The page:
Withdrawal Symptoms

Quitting Iraq won’t undo the real damage of the war.

Illustration: Istvan Banyai

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IN NOVEMBER 2004, Lt. General Ricardo Sanchez came to a luncheon at my professional home, the LBJ School of Public Affairs. I attended and asked some inconvenient questions. It was an inconsequential exchange, but two weeks later I received a surprising invitation: Would I fly to Germany in February and speak to the leadership of the Army V Corps about the operational conditions of Iraq? I have no military experience, and have never been to Iraq, while many in my audience—mostly generals and colonels—had spent over a year there. But of course I went. My unstated assignment was to say some inconvenient things, which may have otherwise gone unsaid.

Inconvenience has since gone public, big time. Back in November, Rep. John Murtha (D-Pa.) gave a breakthrough speech, describing the troops as “stretched thin”: “Recruitment is down, even as our military has lowered its standards. Defense budgets are being cut. Personnel costs are skyrocketing.… Choices will have to be made.” At the same time, Murtha added, success in Iraq is very remote. “Oil production and energy production are below pre-war levels. Our reconstruction efforts have been crippled by the security situation. Only $9 billion of the $18 billion appropriated for reconstruction has been spent. Unemployment remains at about 60 percent. Clean water is scarce.… And most importantly, insurgent incidents have increased from about 150 per week to over 700 in the last year.… Since the revelations at Abu Ghraib, American casualties have doubled.”

For this, Cheney blasted him, but then it emerged that Murtha’s crime was tipping the administration’s own hand. It appears we are beginning a long, slow, painful retreat from Iraq.

But are we drawing the full and correct lessons from this disaster? Some former liberal hawks now take refuge in what Sam Rosenfeld and Matthew Yglesias call “the incompetence dodge”: that things would have turned out okay if only the neocon cabal were not in charge. Such libhawks would withdraw U.S. forces only to use them again, in another (but, of course, more justified and better planned) war. And that would mean a bigger war, with a bigger force on the ground, and a much bigger budget to support it.

But the reality is that the Iraq war could not be won by a force of any size or by an expenditure of any amount. Against determined opposition, occupations in the modern world cannot prevail. They haven’t for more than 60 years. The reason is that the basic economics of warfare have changed. Here are six reasons I gave to the officers in Germany—a pure exercise in stating what they already knew.

Sixty years ago the then-colonial world was mostly rural; today it consists of enormous cities. These urban jungles of concrete provide vast advantages—concealment, fortification, communication, intelligence—to the defender. In cities, troops on patrol are isolated and exposed; their location is always known, while that of the enemy is not. More patrols mean more targets. The superior firepower of the occupiers just means that a lot more innocent people get hurt.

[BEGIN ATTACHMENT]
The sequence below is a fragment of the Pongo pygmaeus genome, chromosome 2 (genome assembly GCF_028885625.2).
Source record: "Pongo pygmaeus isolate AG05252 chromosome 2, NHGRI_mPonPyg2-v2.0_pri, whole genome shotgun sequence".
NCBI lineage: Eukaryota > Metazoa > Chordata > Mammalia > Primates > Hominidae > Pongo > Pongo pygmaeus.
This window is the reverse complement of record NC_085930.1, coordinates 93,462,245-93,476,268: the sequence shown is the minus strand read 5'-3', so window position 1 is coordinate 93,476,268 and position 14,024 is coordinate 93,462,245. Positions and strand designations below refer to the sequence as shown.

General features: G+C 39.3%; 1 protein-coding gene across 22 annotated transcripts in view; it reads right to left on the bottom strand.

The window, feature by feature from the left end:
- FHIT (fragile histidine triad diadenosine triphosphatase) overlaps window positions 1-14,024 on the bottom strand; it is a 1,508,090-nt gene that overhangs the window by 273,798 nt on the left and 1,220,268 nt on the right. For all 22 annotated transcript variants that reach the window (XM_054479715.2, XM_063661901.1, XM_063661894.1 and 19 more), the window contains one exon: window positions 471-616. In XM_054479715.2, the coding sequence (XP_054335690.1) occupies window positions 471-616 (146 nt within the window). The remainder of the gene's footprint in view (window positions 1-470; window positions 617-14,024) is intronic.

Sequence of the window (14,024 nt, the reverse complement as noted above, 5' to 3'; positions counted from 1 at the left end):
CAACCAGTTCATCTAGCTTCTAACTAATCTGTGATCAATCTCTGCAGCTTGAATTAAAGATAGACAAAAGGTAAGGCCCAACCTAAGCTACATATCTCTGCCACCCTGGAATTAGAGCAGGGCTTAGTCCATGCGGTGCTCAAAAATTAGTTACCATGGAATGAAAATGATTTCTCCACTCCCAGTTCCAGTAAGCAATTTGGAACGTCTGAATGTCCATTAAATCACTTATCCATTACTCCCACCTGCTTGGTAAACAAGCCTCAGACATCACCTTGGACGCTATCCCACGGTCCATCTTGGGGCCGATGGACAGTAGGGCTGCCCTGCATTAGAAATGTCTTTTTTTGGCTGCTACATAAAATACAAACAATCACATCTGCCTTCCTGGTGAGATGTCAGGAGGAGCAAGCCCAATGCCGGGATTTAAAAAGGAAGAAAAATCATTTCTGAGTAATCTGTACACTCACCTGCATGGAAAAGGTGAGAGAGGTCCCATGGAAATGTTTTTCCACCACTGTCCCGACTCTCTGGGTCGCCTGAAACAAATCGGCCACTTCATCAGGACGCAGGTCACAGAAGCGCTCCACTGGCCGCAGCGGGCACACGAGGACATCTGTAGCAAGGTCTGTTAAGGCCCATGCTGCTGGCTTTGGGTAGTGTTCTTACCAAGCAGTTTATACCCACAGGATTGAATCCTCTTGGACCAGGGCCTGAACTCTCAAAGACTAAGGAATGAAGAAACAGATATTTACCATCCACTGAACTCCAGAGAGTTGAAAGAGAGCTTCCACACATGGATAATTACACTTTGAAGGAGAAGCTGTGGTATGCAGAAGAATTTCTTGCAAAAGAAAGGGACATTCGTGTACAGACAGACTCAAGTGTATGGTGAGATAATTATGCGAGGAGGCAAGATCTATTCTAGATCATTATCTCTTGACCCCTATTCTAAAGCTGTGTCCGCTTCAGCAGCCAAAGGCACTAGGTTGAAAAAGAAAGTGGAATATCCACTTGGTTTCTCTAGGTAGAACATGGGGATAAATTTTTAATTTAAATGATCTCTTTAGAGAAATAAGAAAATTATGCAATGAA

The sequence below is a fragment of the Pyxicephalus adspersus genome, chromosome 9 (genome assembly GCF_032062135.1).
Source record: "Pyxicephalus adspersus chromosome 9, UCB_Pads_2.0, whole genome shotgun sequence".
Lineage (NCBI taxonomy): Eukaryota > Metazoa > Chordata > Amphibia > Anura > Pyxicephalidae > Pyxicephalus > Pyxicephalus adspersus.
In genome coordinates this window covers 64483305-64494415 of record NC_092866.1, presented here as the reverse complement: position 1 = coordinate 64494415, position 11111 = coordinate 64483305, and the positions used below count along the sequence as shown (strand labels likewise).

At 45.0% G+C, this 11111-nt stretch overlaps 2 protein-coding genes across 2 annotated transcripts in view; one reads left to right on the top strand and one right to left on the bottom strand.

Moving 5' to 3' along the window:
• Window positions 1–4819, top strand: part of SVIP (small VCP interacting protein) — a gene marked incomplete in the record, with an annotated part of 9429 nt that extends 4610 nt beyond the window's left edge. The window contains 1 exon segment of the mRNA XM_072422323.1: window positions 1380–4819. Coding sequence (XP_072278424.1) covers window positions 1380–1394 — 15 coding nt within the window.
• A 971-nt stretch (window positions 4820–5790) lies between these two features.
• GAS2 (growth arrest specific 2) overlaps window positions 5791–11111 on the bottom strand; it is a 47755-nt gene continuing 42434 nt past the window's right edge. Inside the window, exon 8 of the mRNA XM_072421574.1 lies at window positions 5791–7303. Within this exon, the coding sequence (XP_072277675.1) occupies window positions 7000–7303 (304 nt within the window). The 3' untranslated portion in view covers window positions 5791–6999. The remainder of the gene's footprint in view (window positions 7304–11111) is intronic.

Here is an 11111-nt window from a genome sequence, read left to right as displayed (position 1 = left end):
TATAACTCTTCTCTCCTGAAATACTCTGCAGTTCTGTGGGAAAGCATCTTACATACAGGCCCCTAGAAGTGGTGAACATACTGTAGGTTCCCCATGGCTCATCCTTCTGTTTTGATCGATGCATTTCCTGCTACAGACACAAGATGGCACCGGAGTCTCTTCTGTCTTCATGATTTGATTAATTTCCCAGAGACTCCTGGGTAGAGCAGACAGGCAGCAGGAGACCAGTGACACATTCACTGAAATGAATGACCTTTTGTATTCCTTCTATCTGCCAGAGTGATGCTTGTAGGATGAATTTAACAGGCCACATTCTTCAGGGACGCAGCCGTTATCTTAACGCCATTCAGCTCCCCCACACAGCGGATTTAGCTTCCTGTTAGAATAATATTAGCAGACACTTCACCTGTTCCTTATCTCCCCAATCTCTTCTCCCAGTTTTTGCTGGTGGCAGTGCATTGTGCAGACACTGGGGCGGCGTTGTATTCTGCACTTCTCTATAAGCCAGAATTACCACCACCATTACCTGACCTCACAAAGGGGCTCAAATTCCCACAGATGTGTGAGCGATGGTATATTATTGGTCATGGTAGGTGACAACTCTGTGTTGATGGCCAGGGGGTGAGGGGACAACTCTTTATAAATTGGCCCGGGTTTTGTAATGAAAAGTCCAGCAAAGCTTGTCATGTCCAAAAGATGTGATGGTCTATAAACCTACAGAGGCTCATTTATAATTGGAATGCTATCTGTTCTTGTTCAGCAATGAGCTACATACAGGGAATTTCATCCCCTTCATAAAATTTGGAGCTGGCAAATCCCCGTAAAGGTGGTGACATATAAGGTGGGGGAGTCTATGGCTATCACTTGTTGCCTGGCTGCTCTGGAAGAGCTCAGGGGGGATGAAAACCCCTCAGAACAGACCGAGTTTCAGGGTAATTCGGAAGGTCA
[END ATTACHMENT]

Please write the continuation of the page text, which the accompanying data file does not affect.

So does the “crude” weaponry of insurgents. Car bombs, booby traps, and suicide belts are cheap and effective. Detonated by radio or wire from within a nearby building, roadside bombs equalize the insurgent and the invader. Detonated by fanatics, suicide bombs are extremely difficult to stop. Shaped explosives, which have started to appear in Iraq, are able to burn right through armor plate. To prevent these attacks means emphasizing force protection; this gets in the way of everything else.

The violence in Iraq is horrific, but it’s the media that makes it intolerable. Indeed, the violence is horrific only by modern standards. To truly cow a colonial population (as in British India in 1857, or on the American plains in the late 19th century) requires mass murder on a far larger scale. The presence of the media makes this most inconvenient. As we demonstrated at Fallujah, the sure way to subdue a hostile city is to destroy it. But that’s no way to win a political war back home—or hearts and minds in Iraq.

Jet travel is a military mixed blessing. Today’s army works on rotations; soldiers are deployed for about a year and then (in principle at least) they come home. When that happens, local liaisons and intelligence relationships must be rebuilt. On the other hand, if soldiers are denied the right to rotate home, their morale is going to suffer far more than in the old days when there was no such expectation. Email and blogs make sure that morale problems get home fast when the soldiers do not.